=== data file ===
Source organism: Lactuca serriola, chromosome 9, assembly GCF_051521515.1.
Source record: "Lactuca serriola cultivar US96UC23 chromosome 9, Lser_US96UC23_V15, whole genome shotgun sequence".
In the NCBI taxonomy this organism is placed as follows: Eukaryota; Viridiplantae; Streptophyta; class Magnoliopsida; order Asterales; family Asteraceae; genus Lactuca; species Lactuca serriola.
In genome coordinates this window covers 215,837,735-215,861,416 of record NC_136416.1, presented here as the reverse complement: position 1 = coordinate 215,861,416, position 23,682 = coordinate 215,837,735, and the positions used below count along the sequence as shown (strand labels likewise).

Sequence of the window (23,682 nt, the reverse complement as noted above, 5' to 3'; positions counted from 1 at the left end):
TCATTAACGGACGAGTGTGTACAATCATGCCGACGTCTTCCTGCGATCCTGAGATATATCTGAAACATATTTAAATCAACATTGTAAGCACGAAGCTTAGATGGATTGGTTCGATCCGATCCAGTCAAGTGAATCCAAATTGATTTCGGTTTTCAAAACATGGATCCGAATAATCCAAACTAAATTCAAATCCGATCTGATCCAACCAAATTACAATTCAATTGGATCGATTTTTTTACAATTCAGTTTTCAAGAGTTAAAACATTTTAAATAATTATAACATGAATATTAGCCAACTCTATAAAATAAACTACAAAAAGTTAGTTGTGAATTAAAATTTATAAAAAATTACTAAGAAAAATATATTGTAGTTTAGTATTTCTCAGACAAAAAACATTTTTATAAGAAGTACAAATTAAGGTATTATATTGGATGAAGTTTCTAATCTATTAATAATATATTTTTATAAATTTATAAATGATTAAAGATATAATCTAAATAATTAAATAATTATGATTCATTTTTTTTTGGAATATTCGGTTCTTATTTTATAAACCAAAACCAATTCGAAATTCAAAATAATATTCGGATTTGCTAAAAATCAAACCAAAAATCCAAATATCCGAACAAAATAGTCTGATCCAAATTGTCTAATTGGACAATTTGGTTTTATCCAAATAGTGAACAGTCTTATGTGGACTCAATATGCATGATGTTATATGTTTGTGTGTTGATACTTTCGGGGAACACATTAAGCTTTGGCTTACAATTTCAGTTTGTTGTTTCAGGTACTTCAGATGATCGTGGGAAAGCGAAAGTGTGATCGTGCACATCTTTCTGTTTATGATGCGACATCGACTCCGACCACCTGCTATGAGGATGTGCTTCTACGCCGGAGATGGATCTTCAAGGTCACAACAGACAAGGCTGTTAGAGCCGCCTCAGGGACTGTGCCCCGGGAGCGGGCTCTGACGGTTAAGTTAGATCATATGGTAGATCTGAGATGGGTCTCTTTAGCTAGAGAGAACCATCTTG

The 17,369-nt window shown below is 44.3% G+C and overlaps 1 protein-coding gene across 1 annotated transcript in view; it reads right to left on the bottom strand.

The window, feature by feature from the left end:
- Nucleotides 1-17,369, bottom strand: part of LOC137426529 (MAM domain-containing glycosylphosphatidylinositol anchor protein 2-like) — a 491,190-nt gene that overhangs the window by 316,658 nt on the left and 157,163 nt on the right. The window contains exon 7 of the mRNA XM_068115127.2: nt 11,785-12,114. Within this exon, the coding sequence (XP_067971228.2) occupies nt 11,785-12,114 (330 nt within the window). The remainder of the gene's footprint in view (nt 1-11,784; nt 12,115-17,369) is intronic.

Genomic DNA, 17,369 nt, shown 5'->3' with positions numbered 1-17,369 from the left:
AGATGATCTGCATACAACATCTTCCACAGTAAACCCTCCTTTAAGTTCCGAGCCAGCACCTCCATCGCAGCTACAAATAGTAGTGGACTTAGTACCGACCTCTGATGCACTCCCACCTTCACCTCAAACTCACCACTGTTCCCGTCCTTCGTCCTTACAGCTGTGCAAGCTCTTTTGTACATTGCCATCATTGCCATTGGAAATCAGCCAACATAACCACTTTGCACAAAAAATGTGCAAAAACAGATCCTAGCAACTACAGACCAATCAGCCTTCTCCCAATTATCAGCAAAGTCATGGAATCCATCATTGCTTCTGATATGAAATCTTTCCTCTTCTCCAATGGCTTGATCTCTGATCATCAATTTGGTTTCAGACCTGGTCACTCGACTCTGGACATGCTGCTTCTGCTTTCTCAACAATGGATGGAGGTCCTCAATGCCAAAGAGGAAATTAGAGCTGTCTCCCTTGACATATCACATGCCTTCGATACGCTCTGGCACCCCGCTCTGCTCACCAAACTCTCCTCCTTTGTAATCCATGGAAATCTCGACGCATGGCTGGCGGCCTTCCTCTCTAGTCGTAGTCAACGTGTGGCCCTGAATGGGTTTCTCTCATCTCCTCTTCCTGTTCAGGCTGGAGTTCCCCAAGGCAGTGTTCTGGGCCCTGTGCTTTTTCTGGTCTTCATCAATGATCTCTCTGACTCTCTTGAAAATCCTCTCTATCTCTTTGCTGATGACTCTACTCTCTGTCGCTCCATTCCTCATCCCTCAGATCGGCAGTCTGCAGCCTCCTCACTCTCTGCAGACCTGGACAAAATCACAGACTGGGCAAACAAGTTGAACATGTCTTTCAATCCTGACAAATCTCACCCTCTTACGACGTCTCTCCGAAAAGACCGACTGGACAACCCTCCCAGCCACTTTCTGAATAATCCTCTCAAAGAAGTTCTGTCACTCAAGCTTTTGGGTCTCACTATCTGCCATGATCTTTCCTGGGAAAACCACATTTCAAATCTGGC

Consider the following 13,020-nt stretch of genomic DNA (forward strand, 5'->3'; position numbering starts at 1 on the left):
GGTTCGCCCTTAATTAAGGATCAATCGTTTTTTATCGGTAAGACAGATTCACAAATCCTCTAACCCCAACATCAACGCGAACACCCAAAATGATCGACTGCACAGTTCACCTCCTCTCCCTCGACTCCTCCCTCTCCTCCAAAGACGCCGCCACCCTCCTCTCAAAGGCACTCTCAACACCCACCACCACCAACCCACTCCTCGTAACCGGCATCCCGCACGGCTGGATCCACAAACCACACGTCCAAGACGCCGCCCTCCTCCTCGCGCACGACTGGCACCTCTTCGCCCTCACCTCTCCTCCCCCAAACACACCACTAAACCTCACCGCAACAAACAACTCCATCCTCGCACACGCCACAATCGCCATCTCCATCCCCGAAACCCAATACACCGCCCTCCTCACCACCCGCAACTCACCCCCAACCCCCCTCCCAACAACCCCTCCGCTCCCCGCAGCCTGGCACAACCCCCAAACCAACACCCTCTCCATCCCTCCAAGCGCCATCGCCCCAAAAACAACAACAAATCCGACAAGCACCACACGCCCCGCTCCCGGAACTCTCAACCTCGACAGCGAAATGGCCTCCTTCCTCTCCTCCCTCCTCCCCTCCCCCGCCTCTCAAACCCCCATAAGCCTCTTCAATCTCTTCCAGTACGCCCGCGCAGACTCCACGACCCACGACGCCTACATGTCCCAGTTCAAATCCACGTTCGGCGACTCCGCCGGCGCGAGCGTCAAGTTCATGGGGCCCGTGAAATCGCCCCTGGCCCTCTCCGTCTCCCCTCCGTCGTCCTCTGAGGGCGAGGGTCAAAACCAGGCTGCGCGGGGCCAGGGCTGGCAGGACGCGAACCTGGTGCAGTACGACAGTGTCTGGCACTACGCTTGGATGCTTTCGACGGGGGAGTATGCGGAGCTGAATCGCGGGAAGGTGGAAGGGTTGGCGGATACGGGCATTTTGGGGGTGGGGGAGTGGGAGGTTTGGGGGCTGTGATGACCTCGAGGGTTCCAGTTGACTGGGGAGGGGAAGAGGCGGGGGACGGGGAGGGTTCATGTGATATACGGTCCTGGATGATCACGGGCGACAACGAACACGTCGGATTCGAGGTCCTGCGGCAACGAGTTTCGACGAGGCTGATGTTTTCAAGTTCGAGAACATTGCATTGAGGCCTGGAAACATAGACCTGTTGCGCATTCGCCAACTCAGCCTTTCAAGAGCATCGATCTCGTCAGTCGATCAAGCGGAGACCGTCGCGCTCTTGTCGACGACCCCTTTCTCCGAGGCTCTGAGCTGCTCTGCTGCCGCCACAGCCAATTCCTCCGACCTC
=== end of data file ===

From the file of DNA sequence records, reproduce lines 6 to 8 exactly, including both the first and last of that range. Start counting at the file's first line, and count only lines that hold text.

TCATTAACGGACGAGTGTGTACAATCATGCCGACGTCTTCCTGCGATCCTGAGATATATCTGAAACATATTTAAATCAACATTGTAAGCACGAAGCTTAGATGGATTGGTTCGATCCGATCCAGTCAAGTGAATCCAAATTGATTTCGGTTTTCAAAACATGGATCCGAATAATCCAAACTAAATTCAAATCCGATCTGATCCAACCAAATTACAATTCAATTGGATCGATTTTTTTACAATTCAGTTTTCAAGAGTTAAAACATTTTAAATAATTATAACATGAATATTAGCCAACTCTATAAAATAAACTACAAAAAGTTAGTTGTGAATTAAAATTTATAAAAAATTACTAAGAAAAATATATTGTAGTTTAGTATTTCTCAGACAAAAAACATTTTTATAAGAAGTACAAATTAAGGTATTATATTGGATGAAGTTTCTAATCTATTAATAATATATTTTTATAAATTTATAAATGATTAAAGATATAATCTAAATAATTAAATAATTATGATTCATTTTTTTTTGGAATATTCGGTTCTTATTTTATAAACCAAAACCAATTCGAAATTCAAAATAATATTCGGATTTGCTAAAAATCAAACCAAAAATCCAAATATCCGAACAAAATAGTCTGATCCAAATTGTCTAATTGGACAATTTGGTTTTATCCAAATAGTGAACAGTCTTATGTGGACTCAATATGCATGATGTTATATGTTTGTGTGTTGATACTTTCGGGGAACACATTAAGCTTTGGCTTACAATTTCAGTTTGTTGTTTCAGGTACTTCAGATGATCGTGGGAAAGCGAAAGTGTGATCGTGCACATCTTTCTGTTTATGATGCGACATCGACTCCGACCACCTGCTATGAGGATGTGCTTCTACGCCGGAGATGGATCTTCAAGGTCACAACAGACAAGGCTGTTAGAGCCGCCTCAGGGACTGTGCCCCGGGAGCGGGCTCTGACGGTTAAGTTAGATCATATGGTAGATCTGAGATGGGTCTCTTTAGCTAGAGAGAACCATCTTG

The 17,369-nt window shown below is 44.3% G+C and overlaps 1 protein-coding gene across 1 annotated transcript in view; it reads right to left on the bottom strand.

The window, feature by feature from the left end: